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Latin American Research Review 40.1 (2005) 282-285

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Notes on Contributors

Shahna Arps is a doctoral student in anthropology at The Ohio State University. Her main research interests include maternal and child health and fertility and reproductive ecology. In 2004, she was awarded a Wenner-Gren Foundation for Anthropological Research Inc., Individual Research Grant to fund fieldwork in Honduras.
John A. Booth (PhD University of Texas at Austin, 1975) is Regents Professor of Political Science at the University of North Texas, specializing in comparative politics, political violence, democratization, and public opinion. He is author of The End and the Beginning: The Nicaraguan Revolution, (Westview Press, 1982) Costa Rica: Quest for Democracy (Westview Press, 1998), co-author (with Thomas W. Walker) of Understanding Central America (Westview Press), and co-editor of Political Participation in Latin America (Vols. I and II), Elections and Democracy in Central America, (Holmes and Meier) and Elections and Democracy in Central America Revisited (University of North Carolina Press). He is an Associate Editor of International Studies Quarterly and on the editorial boards of Latin American Politics and Society and Political Research Quarterly.
David Carey Jr. is an Assistant Professor of History and Women's Studies at the University of Southern Maine. His publications include Our Elders Teach Us: Maya-Kaqchikel Historical Perspectives. Xkib'ij kan qate' qatata' (University of Alabama Press, 2001), Ojer taq tzijob'äl kichin ri Kaqchikela' Winaqi' (A History of the Kaqchikel People) (Q'anilsa Ediciones, 2004), and Engendering Mayan History: Mayan Women as Agents and Conduits of the Past, 1870-1970 (Routledge Press, forthcoming).
Jack Child is Professor of Spanish and Latin American Studies at American University, Washington, D.C. He began working with the stamps of Latin America while growing up in Argentina, and now uses digitized versions of them to illustrate his lectures, teaching, and writings on Latin America, including the book Antarctica and South American Geopolitics: Frozen Lebensraum (Praeger, 1988). He has visited the South American Quadrant of Antarctica and the Falklands/Malvinas Islands eleven times as a lecturer and guide on board tourist cruise ships.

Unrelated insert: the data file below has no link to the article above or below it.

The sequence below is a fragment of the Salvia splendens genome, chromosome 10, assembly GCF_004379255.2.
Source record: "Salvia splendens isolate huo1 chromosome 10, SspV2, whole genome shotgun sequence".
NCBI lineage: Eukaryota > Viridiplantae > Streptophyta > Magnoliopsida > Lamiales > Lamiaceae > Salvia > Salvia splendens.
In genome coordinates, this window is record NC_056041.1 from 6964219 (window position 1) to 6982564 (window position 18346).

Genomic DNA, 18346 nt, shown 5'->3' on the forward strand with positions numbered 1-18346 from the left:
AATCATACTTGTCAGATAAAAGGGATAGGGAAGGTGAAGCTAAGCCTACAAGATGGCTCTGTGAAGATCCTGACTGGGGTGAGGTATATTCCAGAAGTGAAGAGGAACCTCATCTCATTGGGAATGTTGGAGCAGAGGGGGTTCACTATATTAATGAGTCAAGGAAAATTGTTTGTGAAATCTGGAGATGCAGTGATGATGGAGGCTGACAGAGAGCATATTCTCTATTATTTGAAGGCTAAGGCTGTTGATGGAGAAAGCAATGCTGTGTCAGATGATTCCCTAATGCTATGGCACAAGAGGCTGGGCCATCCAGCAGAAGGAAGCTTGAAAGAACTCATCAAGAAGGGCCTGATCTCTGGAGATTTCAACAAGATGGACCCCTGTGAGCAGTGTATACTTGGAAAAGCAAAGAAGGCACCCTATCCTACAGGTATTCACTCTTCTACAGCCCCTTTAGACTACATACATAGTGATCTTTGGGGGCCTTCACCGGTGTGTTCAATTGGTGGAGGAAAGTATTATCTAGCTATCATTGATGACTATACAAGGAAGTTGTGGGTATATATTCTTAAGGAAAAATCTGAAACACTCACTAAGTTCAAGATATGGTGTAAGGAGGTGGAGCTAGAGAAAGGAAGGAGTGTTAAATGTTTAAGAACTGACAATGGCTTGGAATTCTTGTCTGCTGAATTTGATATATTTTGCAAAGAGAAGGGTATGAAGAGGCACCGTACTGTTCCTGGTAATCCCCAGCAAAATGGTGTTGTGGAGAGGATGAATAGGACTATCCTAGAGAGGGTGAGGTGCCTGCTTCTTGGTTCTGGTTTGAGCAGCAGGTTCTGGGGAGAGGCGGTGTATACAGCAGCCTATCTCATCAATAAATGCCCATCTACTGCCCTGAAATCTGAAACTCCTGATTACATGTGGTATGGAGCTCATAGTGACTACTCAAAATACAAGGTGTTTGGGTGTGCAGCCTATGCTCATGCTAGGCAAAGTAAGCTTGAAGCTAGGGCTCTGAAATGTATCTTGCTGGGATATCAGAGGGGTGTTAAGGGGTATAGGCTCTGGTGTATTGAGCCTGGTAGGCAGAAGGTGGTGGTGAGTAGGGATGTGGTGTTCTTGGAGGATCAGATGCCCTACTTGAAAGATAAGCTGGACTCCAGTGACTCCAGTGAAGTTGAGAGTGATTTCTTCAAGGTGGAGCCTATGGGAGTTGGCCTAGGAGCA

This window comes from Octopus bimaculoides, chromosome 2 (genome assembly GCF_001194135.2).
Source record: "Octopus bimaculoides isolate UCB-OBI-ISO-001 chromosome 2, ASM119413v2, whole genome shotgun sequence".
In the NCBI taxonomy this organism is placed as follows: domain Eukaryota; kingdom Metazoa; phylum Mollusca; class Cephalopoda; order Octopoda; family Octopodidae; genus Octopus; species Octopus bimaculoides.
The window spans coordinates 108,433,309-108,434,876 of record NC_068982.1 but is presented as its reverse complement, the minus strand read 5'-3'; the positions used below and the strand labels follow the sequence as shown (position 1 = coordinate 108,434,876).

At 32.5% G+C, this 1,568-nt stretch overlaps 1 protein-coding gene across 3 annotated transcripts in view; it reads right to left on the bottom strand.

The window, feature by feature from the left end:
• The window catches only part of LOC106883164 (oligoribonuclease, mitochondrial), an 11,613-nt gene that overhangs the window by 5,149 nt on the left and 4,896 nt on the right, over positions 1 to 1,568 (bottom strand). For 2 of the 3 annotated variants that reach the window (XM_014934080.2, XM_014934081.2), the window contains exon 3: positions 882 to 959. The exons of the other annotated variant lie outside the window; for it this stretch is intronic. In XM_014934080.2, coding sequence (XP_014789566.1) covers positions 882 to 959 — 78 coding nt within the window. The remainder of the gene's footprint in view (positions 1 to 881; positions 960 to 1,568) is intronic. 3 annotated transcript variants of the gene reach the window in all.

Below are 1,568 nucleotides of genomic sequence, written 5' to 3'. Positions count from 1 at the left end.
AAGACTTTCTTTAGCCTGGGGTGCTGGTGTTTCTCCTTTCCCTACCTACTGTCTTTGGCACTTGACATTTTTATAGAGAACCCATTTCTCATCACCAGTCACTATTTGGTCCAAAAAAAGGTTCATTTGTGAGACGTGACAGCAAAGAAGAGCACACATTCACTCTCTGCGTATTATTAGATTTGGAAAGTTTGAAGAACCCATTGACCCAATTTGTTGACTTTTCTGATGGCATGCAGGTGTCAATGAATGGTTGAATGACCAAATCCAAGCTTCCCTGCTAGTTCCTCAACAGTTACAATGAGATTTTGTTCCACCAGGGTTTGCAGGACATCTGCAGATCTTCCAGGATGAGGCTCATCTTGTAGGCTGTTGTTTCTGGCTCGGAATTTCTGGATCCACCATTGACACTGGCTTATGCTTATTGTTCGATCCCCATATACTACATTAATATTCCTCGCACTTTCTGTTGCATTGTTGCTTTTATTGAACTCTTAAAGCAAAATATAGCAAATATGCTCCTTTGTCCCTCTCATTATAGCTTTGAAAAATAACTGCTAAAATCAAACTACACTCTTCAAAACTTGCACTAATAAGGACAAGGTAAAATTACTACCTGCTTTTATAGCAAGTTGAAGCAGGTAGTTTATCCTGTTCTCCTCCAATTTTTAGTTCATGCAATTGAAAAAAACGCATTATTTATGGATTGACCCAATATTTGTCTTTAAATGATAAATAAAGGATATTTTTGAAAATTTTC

Eileen Diaz McConnell is Assistant Professor of Sociology and Latina/Latino Studies at the University of Illinois at Urbana-Champaign. Her research focuses on the experience of Hispanic immigrants in the United States, particularly the Midwest. Her work has been published in outlets including Population Research and Policy Review and Cityscape: A Journal of Policy Development and Research.
Tim H. Gindling is Associate Professor of Economics at the University of Maryland Baltimore County. His published research has examined of [End Page 282] the relationship between economic development, labor markets, poverty and income inequality in Latin America and East Asia. His current research includes a study of the causes of changing income inequality in Central America.
Jonathan Hiskey is Assistant Professor of Political Science at the University of California, Riverside. His primary interests concern the intersection of political, economic, and human development processes taking place around the world, with a focus on how the local political environment affects development. He has published articles on local development issues in journals such as Comparative Politics, Latin American Politics and Society and Studies in Comparative International Development, and he is currently a contributing editor for the Handbook of Latin American Studies.
Joel Horowitz is Professor of history at St. Bonaventure University. He has published extensively on the political and social history of Argentina in the years between 1916 and 1946. His 1990 work Argentine Unions, the State and the Rise of Perón, 1903-1945 (Berkeley: Institute for International Studies, University of California, Berkeley, 1990) is currently being published in translation by the press of the Universidad de Tres de Febrero, Argentina.
Janise Hurtig (Center for Research on Women and Gender, University of Illinois at Chicago) does ethnographic and participatory research on gender, literacy, schooling, the state and social change in Venezuela and in Chicago's Latino communities. She is coeditor of Gender's Place: Feminist Anthropologies of Latin America (Palgrave 2002). Her book Coming of Age in Times of Crisis: Youth, Schooling and Patriarchy in a Venezuelan Town is forthcoming (Palgrave).


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